"Oh, but it seems you have been getting along splendidly without me," Jadine pointed out. "And judging from the voices of the children, they have never had a better time."
Thadorn hesitated, almost ready to be silent once more, to change the subject, to delay the inevitable for another day, another hour. But it was not to be. "Jadine," he said, "is anything wrong?"
"Wrong?" she snapped. "You had better ask, is anything right?"
"May I ask what – "
"We are on the brink of destruction, that's what," she cut across him. He heaved a sigh. He should have seen it coming; during many of her moody silences, Jadine sat poring over maps – something else he'd rather she didn't do.
"You are taking this too far," he said in a tone of forced calm. Forced, because he had to acknowledge there was a grain of truth in what his wife said. The kingdom of Tilir found itself in a tight corner, that much was certain. King Alvadon was pressed by Letaria and Selfinor to make peace with the savages and do more and more to appease the Malvians, who were growing smug and insolent behind their bare rocky mountains and desert dunes. Tilir gave them water and wine, copper and wool, horses and timber – all on the off chance that the wild tribes would be brought under control. And now there came up the question of land again – of letting some parts of the south go to Malvia for good.
"Don't you find it infuriating," said Jadine, "that we, who have so little land, should be giving some of it to Malvia, who has so much?"
"Most of the Malvian land is no good," Thadorn pointed out, "it's all desert, fit for nothing but the wandering of nomadic tribes."
"That does not give them a right to our land," Jadine argued.
"I did not say it does, but you need not get yourself so worked up over it, Jadine. We must put our trust in our king – our good, strong king, who is guided by the Light of the Spirit."
"A king who won't live long," shot Jadine, "a king who will have no sons. How long do you think the kingdom will hold then, before plunging into chaos?"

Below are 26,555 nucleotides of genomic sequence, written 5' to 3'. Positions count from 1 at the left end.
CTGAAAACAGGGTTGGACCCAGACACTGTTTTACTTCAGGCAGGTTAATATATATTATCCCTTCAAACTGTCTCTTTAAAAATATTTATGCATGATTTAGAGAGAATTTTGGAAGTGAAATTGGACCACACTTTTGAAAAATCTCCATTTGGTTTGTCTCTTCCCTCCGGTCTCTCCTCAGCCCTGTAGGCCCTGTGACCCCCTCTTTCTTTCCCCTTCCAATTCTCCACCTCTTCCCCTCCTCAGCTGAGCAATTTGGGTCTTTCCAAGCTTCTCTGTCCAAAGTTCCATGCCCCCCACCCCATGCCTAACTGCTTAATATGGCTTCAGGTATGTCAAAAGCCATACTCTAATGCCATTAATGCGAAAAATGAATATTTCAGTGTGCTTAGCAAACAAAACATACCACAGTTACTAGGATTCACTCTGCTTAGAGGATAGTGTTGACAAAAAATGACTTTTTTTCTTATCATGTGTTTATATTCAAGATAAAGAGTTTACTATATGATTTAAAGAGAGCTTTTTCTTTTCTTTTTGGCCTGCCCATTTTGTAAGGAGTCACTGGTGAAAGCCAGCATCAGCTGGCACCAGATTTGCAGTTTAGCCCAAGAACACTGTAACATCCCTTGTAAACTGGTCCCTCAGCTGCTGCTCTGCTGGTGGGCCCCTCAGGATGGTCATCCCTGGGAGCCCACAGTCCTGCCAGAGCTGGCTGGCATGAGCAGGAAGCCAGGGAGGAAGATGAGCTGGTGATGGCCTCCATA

Despite the warm fire burning in the grate, Thadorn suddenly felt chilled to the bone. The things she sometimes said... the way she said them, as if she knew... but this made no sense, he would not succumb to fear of the unknown –
"Why would you say that?" he demanded. "King Alvadon is young and strong, and so is his wife the queen. True, it has been a while, but if the Great Spirit's blessing should be upon them, they will beget many children yet."
Jadine shrugged. "Suit yourself," she said, "you know I have powers and knowledge I cannot fully explain, not to your satisfaction, at any rate. But I do know this – steel and poison will kill young and strong men just the same as they would old and feeble ones. As for Queen Maviel... the king thought he would win the unwavering alliance of Adrinor by marrying her, but he was mistaken. Adrinor will never stand against Selfinor, certainly not for us. And she cannot even give him a child. The king and queen were married before us, don't you remember? We have three healthy living children, but all the king got from his foreign princess was three miscarriages and a stillborn boy. Or do you deny it? If he doesn't cast her aside, he will never get an heir, and he is too proud to send the queen back where she came from and marry a Tilirian noblewoman, as he was meant to do from the start."